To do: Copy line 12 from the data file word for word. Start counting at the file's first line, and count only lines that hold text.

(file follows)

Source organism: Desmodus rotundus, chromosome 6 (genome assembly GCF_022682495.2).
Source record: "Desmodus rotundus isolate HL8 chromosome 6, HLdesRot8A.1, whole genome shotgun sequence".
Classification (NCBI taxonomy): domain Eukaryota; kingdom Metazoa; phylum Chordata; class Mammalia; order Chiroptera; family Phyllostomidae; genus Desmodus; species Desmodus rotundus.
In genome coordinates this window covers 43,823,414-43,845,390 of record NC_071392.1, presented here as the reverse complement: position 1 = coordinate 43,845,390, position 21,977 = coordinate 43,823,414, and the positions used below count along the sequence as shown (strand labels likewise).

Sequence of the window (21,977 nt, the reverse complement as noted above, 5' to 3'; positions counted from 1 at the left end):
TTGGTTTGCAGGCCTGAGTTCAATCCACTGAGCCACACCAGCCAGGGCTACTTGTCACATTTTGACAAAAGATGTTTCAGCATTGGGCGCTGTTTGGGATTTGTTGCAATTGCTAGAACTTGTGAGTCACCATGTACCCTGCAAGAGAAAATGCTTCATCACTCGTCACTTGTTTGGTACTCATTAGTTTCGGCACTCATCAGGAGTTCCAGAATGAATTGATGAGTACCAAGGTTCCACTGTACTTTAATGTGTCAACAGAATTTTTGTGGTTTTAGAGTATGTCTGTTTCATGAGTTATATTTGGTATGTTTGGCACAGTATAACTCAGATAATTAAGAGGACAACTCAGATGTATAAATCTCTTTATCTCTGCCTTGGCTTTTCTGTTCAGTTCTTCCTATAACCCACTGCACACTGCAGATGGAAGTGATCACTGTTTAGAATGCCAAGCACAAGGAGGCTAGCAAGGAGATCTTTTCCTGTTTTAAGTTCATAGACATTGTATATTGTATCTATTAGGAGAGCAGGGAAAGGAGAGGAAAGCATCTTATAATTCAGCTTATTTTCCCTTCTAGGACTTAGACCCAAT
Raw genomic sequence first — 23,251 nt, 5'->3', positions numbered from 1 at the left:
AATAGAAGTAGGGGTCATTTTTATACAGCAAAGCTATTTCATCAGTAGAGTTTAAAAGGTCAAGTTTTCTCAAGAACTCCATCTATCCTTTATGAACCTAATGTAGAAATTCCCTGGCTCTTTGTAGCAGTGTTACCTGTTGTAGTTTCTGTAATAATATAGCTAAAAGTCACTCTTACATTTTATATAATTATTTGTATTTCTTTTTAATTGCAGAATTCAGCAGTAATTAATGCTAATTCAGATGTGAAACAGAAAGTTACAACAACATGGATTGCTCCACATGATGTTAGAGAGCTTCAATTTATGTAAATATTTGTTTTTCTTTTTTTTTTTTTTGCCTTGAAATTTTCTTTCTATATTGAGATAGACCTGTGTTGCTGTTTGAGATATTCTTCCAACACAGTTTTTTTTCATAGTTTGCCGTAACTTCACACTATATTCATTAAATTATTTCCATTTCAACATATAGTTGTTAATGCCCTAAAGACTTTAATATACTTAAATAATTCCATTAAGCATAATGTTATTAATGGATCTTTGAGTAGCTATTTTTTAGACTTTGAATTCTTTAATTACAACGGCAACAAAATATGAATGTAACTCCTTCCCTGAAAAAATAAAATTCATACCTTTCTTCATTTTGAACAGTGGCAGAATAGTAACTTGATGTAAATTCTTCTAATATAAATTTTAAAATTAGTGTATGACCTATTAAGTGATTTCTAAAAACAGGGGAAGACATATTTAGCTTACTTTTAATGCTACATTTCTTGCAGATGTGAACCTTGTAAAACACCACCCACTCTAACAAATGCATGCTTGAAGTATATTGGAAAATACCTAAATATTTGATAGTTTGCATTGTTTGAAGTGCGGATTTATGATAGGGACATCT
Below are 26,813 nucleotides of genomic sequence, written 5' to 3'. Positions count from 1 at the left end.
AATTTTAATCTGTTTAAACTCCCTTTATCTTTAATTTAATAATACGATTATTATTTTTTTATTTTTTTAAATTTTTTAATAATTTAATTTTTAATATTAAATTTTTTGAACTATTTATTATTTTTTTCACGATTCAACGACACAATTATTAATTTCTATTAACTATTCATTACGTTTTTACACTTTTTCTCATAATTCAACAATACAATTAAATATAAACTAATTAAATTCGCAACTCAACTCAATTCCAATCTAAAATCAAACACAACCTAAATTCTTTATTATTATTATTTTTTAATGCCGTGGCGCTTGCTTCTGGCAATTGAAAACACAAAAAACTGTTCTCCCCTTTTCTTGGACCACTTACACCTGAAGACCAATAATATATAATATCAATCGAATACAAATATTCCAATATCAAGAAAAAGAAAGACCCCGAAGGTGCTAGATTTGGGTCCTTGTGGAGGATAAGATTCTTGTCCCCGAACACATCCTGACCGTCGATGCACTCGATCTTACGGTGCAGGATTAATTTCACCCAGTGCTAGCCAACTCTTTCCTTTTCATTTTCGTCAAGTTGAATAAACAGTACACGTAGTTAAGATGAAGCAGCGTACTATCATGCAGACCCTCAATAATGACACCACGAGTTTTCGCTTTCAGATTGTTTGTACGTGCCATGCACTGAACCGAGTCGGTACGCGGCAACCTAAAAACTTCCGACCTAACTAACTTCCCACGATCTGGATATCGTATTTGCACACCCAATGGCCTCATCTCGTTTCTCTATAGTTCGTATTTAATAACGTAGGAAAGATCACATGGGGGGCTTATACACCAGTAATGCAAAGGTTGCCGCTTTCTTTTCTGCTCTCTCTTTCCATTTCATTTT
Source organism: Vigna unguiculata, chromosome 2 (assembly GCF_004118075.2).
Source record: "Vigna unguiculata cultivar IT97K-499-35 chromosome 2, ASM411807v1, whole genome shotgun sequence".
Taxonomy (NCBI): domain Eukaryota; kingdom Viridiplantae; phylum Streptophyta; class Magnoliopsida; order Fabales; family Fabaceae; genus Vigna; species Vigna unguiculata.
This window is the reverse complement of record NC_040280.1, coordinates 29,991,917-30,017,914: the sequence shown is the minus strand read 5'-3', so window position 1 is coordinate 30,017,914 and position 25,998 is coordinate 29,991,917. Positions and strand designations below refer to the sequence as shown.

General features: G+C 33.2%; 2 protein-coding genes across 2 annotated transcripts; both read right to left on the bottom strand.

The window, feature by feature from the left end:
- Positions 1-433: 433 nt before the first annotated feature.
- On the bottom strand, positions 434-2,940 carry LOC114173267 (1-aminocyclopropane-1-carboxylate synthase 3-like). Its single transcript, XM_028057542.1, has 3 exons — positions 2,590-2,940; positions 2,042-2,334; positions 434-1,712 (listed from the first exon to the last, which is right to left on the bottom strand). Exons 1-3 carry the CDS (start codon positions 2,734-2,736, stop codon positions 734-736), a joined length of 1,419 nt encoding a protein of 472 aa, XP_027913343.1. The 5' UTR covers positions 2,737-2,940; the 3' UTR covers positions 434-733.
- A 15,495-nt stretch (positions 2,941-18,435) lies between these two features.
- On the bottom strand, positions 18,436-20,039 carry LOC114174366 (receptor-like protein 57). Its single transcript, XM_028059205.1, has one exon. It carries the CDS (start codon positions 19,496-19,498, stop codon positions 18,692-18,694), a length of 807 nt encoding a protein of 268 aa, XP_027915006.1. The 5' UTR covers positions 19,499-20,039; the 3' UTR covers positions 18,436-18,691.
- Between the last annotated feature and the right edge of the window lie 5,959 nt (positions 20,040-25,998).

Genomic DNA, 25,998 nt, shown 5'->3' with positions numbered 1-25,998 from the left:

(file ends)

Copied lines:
Source record: "Vigna unguiculata cultivar IT97K-499-35 chromosome 2, ASM411807v1, whole genome shotgun sequence".